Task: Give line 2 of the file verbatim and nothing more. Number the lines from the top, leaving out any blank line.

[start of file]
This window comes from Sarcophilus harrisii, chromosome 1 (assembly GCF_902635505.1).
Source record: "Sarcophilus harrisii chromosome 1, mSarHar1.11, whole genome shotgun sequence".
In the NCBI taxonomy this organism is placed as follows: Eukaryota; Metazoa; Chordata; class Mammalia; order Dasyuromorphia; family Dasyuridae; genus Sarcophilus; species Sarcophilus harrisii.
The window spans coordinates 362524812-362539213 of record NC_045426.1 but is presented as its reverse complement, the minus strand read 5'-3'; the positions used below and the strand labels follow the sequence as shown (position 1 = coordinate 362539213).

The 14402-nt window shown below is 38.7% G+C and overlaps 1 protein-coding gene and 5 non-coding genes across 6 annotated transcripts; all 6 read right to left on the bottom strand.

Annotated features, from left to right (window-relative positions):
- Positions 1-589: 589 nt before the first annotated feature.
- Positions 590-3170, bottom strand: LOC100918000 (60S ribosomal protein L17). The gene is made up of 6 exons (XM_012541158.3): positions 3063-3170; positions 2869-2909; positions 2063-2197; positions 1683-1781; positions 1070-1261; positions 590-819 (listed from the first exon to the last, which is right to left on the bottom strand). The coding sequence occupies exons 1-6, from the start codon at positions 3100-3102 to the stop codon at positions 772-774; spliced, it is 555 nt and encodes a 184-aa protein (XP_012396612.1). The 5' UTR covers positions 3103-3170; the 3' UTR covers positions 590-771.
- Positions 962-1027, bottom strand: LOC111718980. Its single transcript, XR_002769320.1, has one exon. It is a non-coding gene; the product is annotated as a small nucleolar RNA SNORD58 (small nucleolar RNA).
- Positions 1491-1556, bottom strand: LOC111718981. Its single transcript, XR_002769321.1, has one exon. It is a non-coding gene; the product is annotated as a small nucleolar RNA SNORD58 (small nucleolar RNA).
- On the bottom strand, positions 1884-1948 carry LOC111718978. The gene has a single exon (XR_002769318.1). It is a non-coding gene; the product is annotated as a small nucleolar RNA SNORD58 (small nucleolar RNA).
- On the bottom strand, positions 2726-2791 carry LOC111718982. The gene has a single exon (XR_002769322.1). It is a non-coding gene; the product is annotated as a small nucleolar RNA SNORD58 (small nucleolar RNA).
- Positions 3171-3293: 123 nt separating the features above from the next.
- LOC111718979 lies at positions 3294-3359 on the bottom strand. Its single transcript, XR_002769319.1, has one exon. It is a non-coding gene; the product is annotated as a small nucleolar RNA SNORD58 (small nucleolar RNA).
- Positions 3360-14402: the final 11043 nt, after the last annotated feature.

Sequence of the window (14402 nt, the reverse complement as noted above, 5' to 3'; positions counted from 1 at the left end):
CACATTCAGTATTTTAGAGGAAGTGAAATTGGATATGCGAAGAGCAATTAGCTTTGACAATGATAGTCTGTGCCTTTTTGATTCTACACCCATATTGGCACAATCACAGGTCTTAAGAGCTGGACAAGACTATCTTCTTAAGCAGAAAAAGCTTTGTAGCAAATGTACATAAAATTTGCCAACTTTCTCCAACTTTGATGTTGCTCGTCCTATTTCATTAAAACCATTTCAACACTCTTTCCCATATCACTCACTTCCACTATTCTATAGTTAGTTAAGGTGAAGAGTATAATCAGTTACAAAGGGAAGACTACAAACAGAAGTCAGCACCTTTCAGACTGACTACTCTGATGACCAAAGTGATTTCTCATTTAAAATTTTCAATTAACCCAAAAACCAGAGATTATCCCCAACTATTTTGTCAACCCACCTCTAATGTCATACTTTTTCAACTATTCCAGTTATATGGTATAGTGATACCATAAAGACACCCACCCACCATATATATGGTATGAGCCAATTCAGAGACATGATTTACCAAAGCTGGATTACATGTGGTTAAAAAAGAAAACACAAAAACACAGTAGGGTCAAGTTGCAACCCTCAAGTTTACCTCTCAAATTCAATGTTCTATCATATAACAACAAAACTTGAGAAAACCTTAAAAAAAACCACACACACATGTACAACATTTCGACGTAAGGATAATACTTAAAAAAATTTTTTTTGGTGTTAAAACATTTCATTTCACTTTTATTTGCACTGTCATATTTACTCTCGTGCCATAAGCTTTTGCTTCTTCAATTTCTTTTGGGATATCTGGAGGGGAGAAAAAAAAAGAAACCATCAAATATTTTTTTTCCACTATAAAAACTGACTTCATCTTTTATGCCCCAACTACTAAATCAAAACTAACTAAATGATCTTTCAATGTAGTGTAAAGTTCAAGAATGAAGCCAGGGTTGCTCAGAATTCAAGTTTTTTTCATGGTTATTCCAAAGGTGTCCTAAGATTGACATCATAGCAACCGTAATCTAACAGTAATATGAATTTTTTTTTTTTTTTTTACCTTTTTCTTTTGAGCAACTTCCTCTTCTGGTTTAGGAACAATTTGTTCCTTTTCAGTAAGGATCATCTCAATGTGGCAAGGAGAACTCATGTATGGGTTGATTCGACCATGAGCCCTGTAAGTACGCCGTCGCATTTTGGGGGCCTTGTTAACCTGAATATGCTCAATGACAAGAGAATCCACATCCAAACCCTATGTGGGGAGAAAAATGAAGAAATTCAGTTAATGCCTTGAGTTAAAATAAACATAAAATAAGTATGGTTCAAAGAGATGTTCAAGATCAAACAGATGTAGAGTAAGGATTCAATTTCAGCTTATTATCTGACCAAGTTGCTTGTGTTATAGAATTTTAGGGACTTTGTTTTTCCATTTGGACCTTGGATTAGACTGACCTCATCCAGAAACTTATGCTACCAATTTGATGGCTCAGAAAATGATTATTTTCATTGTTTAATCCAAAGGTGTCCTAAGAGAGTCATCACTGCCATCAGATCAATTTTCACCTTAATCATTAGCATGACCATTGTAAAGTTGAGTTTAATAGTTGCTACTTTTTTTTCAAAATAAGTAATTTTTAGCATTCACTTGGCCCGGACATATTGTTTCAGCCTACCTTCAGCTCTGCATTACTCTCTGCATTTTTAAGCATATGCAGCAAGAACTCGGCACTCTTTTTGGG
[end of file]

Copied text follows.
Source record: "Sarcophilus harrisii chromosome 1, mSarHar1.11, whole genome shotgun sequence".